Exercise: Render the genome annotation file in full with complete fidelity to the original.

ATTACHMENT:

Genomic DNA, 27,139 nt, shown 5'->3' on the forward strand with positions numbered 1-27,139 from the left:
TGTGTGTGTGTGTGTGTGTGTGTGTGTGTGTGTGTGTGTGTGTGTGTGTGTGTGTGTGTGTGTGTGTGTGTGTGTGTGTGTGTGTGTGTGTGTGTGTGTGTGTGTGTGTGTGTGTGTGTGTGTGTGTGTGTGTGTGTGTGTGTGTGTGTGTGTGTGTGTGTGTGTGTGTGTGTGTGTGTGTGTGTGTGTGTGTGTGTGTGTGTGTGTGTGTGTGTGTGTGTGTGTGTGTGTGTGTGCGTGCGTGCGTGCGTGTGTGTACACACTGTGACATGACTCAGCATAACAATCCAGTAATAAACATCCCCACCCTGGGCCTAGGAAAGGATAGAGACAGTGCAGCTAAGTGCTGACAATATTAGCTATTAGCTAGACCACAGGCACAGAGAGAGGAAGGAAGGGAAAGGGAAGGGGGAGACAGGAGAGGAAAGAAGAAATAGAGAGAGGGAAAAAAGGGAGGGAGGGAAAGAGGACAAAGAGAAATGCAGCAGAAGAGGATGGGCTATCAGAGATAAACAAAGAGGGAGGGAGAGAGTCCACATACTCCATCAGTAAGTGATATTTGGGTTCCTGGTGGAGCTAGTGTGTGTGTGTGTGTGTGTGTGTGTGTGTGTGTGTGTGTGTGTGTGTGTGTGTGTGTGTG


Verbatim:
Genomic DNA, 27,139 nt, shown 5'->3' on the forward strand with positions numbered 1-27,139 from the left:
TGTGTGTGTGTGTGTGTGTGTGTGTGTGTGTGTGTGTGTGTGTGTGTGTGTGTGTGTGTGTGTGTGTGTGTGTGTGTGTGTGTGTGTGTGTGTGTGTGTGTGTGTGTGTGTGTGTGTGTGTGTGTGTGTGTGTGTGTGTGTGTGTGTGTGTGTGTGTGTGTGTGTGTGTGTGTGTGTGTGTGTGTGTGTGTGTGTGTGTGTGTGTGTGTGTGTGTGTGTGTGTGTGTGTGTGTGTGCGTGCGTGCGTGCGTGTGTGTACACACTGTGACATGACTCAGCATAACAATCCAGTAATAAACATCCCCACCCTGGGCCTAGGAAAGGATAGAGACAGTGCAGCTAAGTGCTGACAATATTAGCTATTAGCTAGACCACAGGCACAGAGAGAGGAAGGAAGGGAAAGGGAAGGGGGAGACAGGAGAGGAAAGAAGAAATAGAGAGAGGGAAAAAAGGGAGGGAGGGAAAGAGGACAAAGAGAAATGCAGCAGAAGAGGATGGGCTATCAGAGATAAACAAAGAGGGAGGGAGAGAGTCCACATACTCCATCAGTAAGTGATATTTGGGTTCCTGGTGGAGCTAGTGTGTGTGTGTGTGTGTGTGTGTGTGTGTGTGTGTGTGTGTGTGTGTGTGTGTGTGTGTG